Thomas Andrews (Professor of History, University of Colorado Boulder)
March 13, 2019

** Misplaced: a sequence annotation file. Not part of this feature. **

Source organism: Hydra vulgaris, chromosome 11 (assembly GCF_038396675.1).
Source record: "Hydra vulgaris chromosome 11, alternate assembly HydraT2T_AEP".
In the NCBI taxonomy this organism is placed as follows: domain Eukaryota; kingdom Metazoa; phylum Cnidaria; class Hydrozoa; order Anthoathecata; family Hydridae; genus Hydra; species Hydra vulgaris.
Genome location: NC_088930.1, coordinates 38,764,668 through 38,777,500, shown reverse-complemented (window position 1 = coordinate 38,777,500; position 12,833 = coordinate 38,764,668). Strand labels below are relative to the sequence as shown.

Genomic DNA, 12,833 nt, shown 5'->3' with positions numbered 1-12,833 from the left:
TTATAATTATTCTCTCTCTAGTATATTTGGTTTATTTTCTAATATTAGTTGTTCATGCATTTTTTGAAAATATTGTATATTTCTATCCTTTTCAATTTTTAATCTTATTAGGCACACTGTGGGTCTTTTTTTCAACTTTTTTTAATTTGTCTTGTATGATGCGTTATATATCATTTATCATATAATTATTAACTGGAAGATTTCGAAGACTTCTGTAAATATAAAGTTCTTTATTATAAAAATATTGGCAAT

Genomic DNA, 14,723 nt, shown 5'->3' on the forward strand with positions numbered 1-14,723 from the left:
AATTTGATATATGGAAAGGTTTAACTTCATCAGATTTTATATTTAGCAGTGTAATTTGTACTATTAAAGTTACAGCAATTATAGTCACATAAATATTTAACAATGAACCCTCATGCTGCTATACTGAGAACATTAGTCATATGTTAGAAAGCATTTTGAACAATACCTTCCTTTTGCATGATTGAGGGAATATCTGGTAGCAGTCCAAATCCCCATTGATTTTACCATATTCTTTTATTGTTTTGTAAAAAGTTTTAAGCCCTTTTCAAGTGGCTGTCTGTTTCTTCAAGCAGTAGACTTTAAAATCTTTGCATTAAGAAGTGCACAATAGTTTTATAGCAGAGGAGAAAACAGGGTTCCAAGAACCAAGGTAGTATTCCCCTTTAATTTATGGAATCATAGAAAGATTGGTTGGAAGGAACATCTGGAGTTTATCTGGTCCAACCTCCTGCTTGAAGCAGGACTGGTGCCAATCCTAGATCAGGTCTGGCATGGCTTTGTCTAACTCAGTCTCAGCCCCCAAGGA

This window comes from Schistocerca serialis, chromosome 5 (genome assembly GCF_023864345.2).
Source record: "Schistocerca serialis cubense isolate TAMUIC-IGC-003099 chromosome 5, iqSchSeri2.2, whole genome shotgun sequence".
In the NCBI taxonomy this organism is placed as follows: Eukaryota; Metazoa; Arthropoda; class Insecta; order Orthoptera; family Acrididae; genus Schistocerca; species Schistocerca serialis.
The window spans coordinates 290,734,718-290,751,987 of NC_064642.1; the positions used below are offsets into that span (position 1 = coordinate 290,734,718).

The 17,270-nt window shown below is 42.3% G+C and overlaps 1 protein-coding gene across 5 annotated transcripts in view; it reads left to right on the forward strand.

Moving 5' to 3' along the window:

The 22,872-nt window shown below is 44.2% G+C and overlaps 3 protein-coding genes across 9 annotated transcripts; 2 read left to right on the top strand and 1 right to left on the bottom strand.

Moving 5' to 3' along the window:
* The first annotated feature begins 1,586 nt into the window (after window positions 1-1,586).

In September, 1913, more than 10,000 mine workers in southern Colorado walked off the job. Organized by the United Mine Workers of America, the largest union in the nation, they went on strike demanding better wages, shorter hours, safer working conditions, and the end of the exploitative company town system through which Rockefeller-owned Colorado Fuel & Iron and its competitors dominated most every aspect of life in the West’s most productive coalfields. The strike reached a tragic culmination seven months later in the Ludlow Massacre, which killed more than a dozen men, women, and children in a strikers’ tent colony. This webinar will use strike songs, newspaper coverage, oral testimony, and visual sources to bring this epic conflict to life.